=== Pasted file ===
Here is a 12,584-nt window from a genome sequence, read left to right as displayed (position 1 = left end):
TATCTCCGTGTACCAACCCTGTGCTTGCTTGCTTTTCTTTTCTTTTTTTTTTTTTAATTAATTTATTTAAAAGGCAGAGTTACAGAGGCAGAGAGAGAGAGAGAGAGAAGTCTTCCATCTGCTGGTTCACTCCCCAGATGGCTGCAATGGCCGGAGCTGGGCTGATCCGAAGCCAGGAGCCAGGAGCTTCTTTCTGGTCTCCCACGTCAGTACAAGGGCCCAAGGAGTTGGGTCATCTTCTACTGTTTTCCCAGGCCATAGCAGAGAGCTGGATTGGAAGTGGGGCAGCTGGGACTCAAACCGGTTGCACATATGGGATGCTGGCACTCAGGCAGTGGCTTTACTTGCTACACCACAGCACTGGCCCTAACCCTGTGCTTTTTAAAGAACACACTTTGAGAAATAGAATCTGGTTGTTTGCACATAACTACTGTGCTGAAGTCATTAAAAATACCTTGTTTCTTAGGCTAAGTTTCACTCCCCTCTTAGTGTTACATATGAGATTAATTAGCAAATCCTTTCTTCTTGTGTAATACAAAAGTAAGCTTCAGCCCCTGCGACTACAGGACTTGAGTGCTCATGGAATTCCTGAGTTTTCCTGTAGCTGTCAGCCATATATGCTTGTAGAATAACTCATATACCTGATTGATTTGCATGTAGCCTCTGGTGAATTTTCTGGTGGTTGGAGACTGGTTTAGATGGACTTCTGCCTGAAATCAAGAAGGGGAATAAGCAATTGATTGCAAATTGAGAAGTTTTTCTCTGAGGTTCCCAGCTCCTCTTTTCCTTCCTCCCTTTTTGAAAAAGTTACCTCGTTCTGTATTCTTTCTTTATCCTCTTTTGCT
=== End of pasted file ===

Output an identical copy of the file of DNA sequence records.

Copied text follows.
Here is a 12,584-nt window from a genome sequence, read left to right as displayed (position 1 = left end):
TATCTCCGTGTACCAACCCTGTGCTTGCTTGCTTTTCTTTTCTTTTTTTTTTTTTAATTAATTTATTTAAAAGGCAGAGTTACAGAGGCAGAGAGAGAGAGAGAGAGAAGTCTTCCATCTGCTGGTTCACTCCCCAGATGGCTGCAATGGCCGGAGCTGGGCTGATCCGAAGCCAGGAGCCAGGAGCTTCTTTCTGGTCTCCCACGTCAGTACAAGGGCCCAAGGAGTTGGGTCATCTTCTACTGTTTTCCCAGGCCATAGCAGAGAGCTGGATTGGAAGTGGGGCAGCTGGGACTCAAACCGGTTGCACATATGGGATGCTGGCACTCAGGCAGTGGCTTTACTTGCTACACCACAGCACTGGCCCTAACCCTGTGCTTTTTAAAGAACACACTTTGAGAAATAGAATCTGGTTGTTTGCACATAACTACTGTGCTGAAGTCATTAAAAATACCTTGTTTCTTAGGCTAAGTTTCACTCCCCTCTTAGTGTTACATATGAGATTAATTAGCAAATCCTTTCTTCTTGTGTAATACAAAAGTAAGCTTCAGCCCCTGCGACTACAGGACTTGAGTGCTCATGGAATTCCTGAGTTTTCCTGTAGCTGTCAGCCATATATGCTTGTAGAATAACTCATATACCTGATTGATTTGCATGTAGCCTCTGGTGAATTTTCTGGTGGTTGGAGACTGGTTTAGATGGACTTCTGCCTGAAATCAAGAAGGGGAATAAGCAATTGATTGCAAATTGAGAAGTTTTTCTCTGAGGTTCCCAGCTCCTCTTTTCCTTCCTCCCTTTTTGAAAAAGTTACCTCGTTCTGTATTCTTTCTTTATCCTCTTTTGCT